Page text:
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Although the maturation of the corpus callosum (CC) can serve as a sensitive marker for normative antenatal and postnatal brain development, little is known about its development across this critical period. While high-resolution magnetic resonance imaging can provide an opportunity to examine normative brain development in humans, concerns remain over the exposure of developing fetuses to non-essential imaging. Nonhuman primates can provide a valuable model for normative brain maturation. Baboons share several important developmental characteristics with humans, including a highly orchestrated pattern of cerebral development. Developmental changes in total CC area and its subdivisions were examined across the antenatal (weeks 17 – 26 of 28 weeks total gestation) and early postnatal (to week 32) period in baboons (Papio hamadryas anubis). Thirteen fetal and sixteen infant baboons were studied using high-resolution MRI. During the period of primary gyrification, the total area of the CC increased by a magnitude of five. By postnatal week 32, the total CC area attained only 51% of the average adult area. CC subdivisions showed non-uniform increases in area, throughout development. The splenium showed the most maturation by postnatal week 32, attaining 55% of the average adult value. The subdivisions of the genu and anterior midbody showed the least maturation by postnatal week 32, attaining 50% and 49% of the average adult area. Thus, the CC of baboons shows continued growth past the postnatal period. These age-related changes in the developing baboon CC are consistent with the developmental course in humans.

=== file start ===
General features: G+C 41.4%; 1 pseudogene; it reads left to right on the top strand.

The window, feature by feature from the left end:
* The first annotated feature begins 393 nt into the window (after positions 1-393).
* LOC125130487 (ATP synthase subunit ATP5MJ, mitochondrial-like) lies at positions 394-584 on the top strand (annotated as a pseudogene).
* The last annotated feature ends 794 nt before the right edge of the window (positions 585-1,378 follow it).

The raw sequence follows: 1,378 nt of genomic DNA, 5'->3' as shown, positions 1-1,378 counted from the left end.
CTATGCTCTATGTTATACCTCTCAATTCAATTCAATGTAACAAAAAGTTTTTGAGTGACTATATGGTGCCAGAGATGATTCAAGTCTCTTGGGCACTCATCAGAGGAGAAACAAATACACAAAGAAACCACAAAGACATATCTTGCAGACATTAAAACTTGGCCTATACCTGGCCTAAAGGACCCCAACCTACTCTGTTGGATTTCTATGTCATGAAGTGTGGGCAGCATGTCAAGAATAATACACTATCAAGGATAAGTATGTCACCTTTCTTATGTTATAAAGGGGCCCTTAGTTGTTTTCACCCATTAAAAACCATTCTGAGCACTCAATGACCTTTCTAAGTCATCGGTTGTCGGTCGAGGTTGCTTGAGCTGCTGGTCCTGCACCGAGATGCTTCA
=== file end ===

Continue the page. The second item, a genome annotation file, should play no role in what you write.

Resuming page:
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Open Neuroimaging Journal

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Psychology Commons